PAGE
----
Flake was facing a challenge from former state Sen. Kelli Ward, who failed in her effort to take out Sen. John McCain last year but has gained some traction this year. Last week, former Trump strategist Steve Bannon attended a fundraiser for her.

But mainstream Republicans in Arizona believe Ward cannot beat Rep. Krysten Sinema, who is running in her primary as the only well-known Democratic candidate. They’ve been searching for another candidate to take on Flake, and his decision to step aside opens the door wide for those efforts.

Besides Ward, other potential candidates for Flake’s seat include current state university regent Jay Heiler, former state GOP chairman Robert Graham, state treasurer and 2016 Trump campaign CFO Jeff DeWit. Other names that have been floated in recent weeks include Reps. Paul Gosar and Trent Franks, conservative stalwarts who sit in safe GOP seats.

Heiler announced early this month that he was considering a run. He was chief of staff to Arizona Gov. Fife Symington in the 1990s and has been involved in numerous political campaigns.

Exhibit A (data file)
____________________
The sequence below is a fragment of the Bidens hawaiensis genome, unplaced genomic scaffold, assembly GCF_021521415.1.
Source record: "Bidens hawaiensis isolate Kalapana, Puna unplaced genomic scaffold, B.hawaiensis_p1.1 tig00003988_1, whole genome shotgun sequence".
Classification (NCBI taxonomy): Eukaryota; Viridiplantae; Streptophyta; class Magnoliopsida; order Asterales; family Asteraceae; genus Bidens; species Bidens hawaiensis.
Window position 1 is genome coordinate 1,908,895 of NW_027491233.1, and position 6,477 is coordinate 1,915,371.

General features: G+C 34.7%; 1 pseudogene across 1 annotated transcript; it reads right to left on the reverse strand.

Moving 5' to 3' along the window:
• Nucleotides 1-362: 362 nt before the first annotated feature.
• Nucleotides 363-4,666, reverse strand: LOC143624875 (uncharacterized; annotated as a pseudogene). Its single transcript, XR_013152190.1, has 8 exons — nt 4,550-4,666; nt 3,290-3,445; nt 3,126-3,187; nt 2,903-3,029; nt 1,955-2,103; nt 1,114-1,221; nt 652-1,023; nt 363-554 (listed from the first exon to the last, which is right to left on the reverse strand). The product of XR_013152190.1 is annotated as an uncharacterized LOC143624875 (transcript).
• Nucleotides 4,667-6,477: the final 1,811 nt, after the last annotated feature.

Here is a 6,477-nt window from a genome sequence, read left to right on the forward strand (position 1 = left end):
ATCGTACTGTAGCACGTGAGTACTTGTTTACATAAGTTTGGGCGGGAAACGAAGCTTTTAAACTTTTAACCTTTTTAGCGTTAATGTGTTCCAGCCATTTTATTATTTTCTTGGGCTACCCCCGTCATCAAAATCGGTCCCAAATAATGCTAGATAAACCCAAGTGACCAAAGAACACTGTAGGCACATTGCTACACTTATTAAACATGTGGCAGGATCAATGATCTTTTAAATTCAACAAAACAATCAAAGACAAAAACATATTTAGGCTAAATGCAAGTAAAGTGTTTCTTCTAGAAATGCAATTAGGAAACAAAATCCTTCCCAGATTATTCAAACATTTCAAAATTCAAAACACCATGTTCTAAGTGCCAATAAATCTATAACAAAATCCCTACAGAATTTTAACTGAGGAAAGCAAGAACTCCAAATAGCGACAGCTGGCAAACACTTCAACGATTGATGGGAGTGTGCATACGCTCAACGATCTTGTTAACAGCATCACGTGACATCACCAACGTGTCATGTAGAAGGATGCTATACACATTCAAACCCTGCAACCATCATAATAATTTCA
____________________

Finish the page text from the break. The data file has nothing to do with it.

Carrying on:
Former Gov. Jan Brewer was pushing Heiler as a candidate.

“I’ve known Jeff for a long time and I admire him for his service that he has given to our state,” she said Friday. “But I believe it is an opportunity for me to support a different candidate, someone that I’ve known for a long while, and somebody that I believe will serve Arizona the best.”

On Tuesday, she tweeted that “the 2018 Senate race about to get real interesting!”

Herschel Fink, executive director of the Arizona Democratic Party, said Flake’s retirement “further exposes the Republican Party’s civil war — which will continue in full force in Arizona as the GOP struggles with a field of candidates who go further and further out of touch with voters.” 

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Ivanka Trump: Tax Plan Addresses Needs of US Families

President Donald Trump’s eldest daughter on Monday channeled her roles as a working mother, entrepreneur and senior adviser to the president to help him sell his administration’s tax plan for reform, which she said is overdue to address the needs of the modern American family in an increasingly competitive global market.